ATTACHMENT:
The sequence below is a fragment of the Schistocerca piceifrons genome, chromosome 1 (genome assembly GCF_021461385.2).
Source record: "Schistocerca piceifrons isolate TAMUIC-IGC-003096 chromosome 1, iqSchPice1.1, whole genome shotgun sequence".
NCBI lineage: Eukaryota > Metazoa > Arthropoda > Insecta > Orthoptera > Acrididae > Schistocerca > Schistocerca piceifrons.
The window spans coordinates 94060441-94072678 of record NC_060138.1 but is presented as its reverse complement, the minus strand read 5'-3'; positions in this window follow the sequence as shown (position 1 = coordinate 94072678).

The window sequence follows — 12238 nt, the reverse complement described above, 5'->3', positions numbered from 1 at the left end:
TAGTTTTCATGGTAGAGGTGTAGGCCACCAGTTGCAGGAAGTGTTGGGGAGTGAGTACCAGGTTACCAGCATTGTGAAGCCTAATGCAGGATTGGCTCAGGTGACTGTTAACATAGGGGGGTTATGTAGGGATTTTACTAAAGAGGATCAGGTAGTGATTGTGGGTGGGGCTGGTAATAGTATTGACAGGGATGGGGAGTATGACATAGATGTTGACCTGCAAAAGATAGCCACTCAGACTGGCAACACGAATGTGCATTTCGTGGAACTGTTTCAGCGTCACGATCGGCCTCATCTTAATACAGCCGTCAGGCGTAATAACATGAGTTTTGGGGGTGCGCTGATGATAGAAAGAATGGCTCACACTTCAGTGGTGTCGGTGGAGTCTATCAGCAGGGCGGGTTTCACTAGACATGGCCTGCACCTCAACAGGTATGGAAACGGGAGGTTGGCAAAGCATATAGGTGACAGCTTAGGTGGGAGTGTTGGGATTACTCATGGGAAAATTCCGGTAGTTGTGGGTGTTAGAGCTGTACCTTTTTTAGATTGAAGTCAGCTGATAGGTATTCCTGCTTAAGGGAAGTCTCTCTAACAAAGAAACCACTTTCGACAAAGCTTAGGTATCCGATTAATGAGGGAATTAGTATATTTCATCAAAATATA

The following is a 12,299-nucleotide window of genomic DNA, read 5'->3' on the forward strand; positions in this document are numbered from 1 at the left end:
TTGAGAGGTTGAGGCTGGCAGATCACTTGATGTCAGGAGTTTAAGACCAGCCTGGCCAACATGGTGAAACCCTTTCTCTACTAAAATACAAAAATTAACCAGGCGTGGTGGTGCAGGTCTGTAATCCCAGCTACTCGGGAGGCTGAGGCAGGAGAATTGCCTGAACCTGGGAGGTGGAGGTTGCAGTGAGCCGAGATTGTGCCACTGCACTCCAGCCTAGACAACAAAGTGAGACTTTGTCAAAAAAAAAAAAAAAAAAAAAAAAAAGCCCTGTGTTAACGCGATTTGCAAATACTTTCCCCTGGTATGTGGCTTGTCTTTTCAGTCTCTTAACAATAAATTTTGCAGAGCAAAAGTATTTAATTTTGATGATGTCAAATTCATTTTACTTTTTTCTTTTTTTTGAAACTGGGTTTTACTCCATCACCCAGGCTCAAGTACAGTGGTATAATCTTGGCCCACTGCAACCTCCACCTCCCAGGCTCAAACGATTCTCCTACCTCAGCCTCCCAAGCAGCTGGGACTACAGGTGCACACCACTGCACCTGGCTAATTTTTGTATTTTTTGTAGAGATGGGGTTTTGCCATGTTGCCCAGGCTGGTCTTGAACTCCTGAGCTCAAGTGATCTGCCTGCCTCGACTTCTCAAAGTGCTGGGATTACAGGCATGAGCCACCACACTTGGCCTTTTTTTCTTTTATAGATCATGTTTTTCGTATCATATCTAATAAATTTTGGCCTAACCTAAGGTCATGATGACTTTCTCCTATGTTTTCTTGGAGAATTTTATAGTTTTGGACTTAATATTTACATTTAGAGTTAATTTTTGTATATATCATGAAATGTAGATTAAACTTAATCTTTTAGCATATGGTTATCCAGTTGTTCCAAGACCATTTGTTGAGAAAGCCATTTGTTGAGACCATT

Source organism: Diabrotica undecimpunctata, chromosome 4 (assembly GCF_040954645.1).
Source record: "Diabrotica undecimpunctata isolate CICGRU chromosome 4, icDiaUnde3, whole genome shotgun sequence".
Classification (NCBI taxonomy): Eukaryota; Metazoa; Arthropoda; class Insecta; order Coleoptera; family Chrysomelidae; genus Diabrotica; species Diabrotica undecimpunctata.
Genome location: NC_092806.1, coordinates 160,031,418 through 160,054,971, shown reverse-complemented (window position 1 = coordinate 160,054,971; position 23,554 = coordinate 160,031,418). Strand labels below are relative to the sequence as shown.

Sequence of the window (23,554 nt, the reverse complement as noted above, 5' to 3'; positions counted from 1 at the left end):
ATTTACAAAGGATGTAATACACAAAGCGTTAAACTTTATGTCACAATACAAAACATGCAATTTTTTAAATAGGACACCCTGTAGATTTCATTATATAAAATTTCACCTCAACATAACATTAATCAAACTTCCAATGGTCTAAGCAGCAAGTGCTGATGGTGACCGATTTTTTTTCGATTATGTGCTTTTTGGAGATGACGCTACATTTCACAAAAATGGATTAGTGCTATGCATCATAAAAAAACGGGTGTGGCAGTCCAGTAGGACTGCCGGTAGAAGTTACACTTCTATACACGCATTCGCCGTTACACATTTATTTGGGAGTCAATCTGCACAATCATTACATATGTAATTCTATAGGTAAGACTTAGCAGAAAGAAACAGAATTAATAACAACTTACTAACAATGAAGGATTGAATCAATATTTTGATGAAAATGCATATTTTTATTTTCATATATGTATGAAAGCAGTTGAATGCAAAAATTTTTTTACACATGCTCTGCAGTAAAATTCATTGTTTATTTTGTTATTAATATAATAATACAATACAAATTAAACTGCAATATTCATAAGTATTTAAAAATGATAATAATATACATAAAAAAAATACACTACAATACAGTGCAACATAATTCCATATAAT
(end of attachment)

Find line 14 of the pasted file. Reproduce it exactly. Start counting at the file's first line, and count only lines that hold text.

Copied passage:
ATTTACAAAGGATGTAATACACAAAGCGTTAAACTTTATGTCACAATACAAAACATGCAATTTTTTAAATAGGACACCCTGTAGATTTCATTATATAAAATTTCACCTCAACATAACATTAATCAAACTTCCAATGGTCTAAGCAGCAAGTGCTGATGGTGACCGATTTTTTTTCGATTATGTGCTTTTTGGAGATGACGCTACATTTCACAAAAATGGATTAGTGCTATGCATCATAAAAAAACGGGTGTGGCAGTCCAGTAGGACTGCCGGTAGAAGTTACACTTCTATACACGCATTCGCCGTTACACATTTATTTGGGAGTCAATCTGCACAATCATTACATATGTAATTCTATAGGTAAGACTTAGCAGAAAGAAACAGAATTAATAACAACTTACTAACAATGAAGGATTGAATCAATATTTTGATGAAAATGCATATTTTTATTTTCATATATGTATGAAAGCAGTTGAATGCAAAAATTTTTTTACACATGCTCTGCAGTAAAATTCATTGTTTATTTTGTTATTAATATAATAATACAATACAAATTAAACTGCAATATTCATAAGTATTTAAAAATGATAATAATATACATAAAAAAAATACACTACAATACAGTGCAACATAATTCCATATAAT